Freedom of expression is a lot of things – and for this digital savvy age: cartoons and memes have become a crucial part communicating online.
If you don’t already know : a meme is defined as : “a humorous image, video, piece of text, etc. that is copied (often with slight variations) and spread rapidly by Internet users.”
On Tuesday, 11:28am one of President Yoweri Museveni’s Press team members posted a picture of him taking a phone call by the road side. The picture had been taken the day before. That wouldn’t be problem – but I think the reason as to why we paid attention to it was the fact that he had his chair put out by the road side and he sat. What we didn’t see was his usual flask of milk or tea or whatever his poison is.
— Nabusayi Lindah Wamboka (@lindahNabusayi) July 12, 2016
Within minutes the memes had started. Very hilarious way to vent if you ask me. They included :
— 🇷🇼 🇧🇮 🇰🇪 The Messenger 🇺🇬 🇸🇸 🇪🇹 🇸🇴 (@Corleone250) July 12, 2016
— Richard Zulu (@richardzulu) July 12, 2016
"Haters are going to say it's photoshop"
— iAfrikan.com 📰🎙 (@iafrikan) July 12, 2016
Someone even came up with a “Starter Pack” for what became the #M7Challenge for those that wanted to take part in the challenge.
— Northman 🇰🇪 (@TheLastNorthman) July 12, 2016
Some people actually did take on the challenge.
— NTV UGANDA (@ntvuganda) July 12, 2016
— Solomon Serwanjja (@SolomonSerwanjj) July 12, 2016
The Kenyans have taken it a little more serious than we the Ugandans:
— Kiss 100 Kenya (@Kiss100kenya) July 13, 2016
— PrideDrive (@Pride_Drive) July 13, 2016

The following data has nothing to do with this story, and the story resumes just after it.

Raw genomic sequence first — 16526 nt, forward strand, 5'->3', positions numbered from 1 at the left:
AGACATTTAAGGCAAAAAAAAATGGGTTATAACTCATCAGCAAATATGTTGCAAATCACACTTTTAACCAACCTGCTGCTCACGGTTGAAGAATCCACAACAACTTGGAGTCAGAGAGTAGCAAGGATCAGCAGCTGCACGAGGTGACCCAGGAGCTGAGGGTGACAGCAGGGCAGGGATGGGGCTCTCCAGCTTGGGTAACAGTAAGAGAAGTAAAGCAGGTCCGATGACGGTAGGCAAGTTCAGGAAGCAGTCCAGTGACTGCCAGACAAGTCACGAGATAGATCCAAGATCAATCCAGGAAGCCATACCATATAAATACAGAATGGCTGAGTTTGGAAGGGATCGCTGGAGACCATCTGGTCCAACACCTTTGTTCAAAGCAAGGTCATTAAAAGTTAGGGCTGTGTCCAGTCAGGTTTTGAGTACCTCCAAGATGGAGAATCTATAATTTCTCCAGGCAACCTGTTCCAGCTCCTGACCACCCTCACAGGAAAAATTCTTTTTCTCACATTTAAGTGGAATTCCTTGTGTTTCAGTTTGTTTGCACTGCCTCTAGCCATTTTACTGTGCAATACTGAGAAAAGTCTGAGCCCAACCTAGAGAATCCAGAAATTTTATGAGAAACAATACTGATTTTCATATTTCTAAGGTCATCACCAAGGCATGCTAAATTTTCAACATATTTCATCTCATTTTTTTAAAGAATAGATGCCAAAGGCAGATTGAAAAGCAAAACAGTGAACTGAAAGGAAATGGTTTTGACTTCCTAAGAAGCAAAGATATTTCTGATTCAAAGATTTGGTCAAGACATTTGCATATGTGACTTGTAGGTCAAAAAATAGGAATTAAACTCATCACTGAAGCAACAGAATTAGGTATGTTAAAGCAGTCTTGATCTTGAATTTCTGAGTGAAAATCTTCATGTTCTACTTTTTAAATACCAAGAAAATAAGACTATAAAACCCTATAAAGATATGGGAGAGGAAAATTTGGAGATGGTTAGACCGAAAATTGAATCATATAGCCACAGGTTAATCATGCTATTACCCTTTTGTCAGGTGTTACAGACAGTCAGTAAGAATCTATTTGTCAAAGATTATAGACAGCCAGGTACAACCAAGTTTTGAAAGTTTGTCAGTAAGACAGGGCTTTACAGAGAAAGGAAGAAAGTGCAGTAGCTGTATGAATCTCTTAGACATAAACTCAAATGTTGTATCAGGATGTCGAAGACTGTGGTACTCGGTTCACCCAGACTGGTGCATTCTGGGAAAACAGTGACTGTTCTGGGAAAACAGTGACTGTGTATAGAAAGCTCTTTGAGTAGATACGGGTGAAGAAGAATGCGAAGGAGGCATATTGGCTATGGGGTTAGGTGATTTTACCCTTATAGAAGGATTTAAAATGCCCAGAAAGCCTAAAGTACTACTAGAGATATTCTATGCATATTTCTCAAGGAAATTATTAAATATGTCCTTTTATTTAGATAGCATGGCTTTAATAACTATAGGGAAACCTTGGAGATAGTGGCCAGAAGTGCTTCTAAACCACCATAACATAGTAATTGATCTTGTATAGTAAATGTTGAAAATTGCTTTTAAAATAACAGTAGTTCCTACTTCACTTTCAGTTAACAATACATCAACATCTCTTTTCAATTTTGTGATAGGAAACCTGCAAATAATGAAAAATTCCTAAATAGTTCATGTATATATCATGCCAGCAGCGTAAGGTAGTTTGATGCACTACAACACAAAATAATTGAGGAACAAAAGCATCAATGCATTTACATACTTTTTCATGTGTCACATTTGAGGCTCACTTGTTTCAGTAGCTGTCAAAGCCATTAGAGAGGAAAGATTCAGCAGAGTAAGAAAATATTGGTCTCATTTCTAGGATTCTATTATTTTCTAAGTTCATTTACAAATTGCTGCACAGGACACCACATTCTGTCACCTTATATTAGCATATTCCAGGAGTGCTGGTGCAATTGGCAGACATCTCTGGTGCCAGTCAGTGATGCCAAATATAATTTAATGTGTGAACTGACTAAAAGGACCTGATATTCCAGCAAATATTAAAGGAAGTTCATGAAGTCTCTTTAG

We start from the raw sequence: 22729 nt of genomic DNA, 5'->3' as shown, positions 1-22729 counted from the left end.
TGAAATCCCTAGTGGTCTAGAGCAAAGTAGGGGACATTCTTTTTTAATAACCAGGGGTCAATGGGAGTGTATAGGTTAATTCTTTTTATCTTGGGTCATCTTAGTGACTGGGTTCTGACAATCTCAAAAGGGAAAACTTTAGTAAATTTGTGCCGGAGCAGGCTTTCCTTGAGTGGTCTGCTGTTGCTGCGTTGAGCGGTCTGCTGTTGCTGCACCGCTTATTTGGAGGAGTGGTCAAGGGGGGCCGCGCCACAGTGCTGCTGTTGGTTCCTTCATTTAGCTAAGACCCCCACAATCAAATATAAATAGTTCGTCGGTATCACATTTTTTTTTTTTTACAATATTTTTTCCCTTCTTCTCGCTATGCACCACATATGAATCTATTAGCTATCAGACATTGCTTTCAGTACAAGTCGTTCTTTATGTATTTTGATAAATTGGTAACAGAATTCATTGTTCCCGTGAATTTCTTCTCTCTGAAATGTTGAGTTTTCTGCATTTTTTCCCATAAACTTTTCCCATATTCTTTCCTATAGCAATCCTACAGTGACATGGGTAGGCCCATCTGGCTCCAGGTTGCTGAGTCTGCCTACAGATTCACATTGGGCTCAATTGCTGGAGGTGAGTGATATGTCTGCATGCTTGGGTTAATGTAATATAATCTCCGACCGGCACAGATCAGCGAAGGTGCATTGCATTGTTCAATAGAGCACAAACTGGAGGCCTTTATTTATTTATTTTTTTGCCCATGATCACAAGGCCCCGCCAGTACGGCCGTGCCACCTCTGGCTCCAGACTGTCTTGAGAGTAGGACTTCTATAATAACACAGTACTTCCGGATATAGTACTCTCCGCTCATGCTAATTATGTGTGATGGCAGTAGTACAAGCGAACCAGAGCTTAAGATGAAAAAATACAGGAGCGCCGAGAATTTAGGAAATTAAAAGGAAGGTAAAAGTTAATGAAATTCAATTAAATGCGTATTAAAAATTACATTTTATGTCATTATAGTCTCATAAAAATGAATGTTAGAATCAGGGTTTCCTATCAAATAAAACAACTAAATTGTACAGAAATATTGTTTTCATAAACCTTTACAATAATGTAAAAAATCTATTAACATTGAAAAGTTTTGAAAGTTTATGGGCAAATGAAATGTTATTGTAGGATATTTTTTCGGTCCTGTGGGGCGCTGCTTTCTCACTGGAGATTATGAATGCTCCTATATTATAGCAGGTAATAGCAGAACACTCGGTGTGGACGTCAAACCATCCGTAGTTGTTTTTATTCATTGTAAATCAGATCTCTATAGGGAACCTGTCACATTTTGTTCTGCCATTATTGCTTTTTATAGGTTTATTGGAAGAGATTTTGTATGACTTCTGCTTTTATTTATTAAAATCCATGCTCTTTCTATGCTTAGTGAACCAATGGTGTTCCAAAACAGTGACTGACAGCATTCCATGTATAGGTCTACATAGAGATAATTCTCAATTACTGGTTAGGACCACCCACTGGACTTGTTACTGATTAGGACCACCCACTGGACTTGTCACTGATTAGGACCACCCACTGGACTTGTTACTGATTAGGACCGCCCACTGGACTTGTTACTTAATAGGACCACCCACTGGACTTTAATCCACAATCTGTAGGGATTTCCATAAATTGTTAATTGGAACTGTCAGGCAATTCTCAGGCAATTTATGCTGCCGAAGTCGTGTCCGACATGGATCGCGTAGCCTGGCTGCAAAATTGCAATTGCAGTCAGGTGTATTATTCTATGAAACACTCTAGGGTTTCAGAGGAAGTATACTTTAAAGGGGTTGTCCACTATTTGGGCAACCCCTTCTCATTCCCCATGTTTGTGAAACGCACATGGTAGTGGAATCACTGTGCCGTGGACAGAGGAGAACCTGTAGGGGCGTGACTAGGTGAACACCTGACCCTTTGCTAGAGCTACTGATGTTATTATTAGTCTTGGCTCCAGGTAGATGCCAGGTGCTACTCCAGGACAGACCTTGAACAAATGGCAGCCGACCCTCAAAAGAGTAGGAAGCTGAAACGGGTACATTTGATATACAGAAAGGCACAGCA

— Rwakatsitsi II 🐦 (@MMuhwezi_UG) July 13, 2016
The reason for the picture also became subject to a lot of debate. There were speculation as to why it was sent out – with some saying that it was deliberate. The major assumption was that the President’s PR team released it as a way to distract online folks about the release of the Opposition leader Dr Col. Kizza Besigye. The subject of the phone call was also debated upon. Was he ordering the release of the main opposition leader [which happened the next day] or was it about the South Sudan current crisis? All these seemed ‘credible’ reasons.
Whatever the reason – whether intended or not – this was good. As they say – there is no such thing as bad publicity. The story has been carried by CNN, BBC, BuzzFeed , The Guardian among others. This also shows how welcome social media has become in Uganda and how it has become a part of our everyday lives. Seeing as Uganda for some reason has so much pessimism going round – I must say that I had a good laugh. This was definitely good therapy and it still is.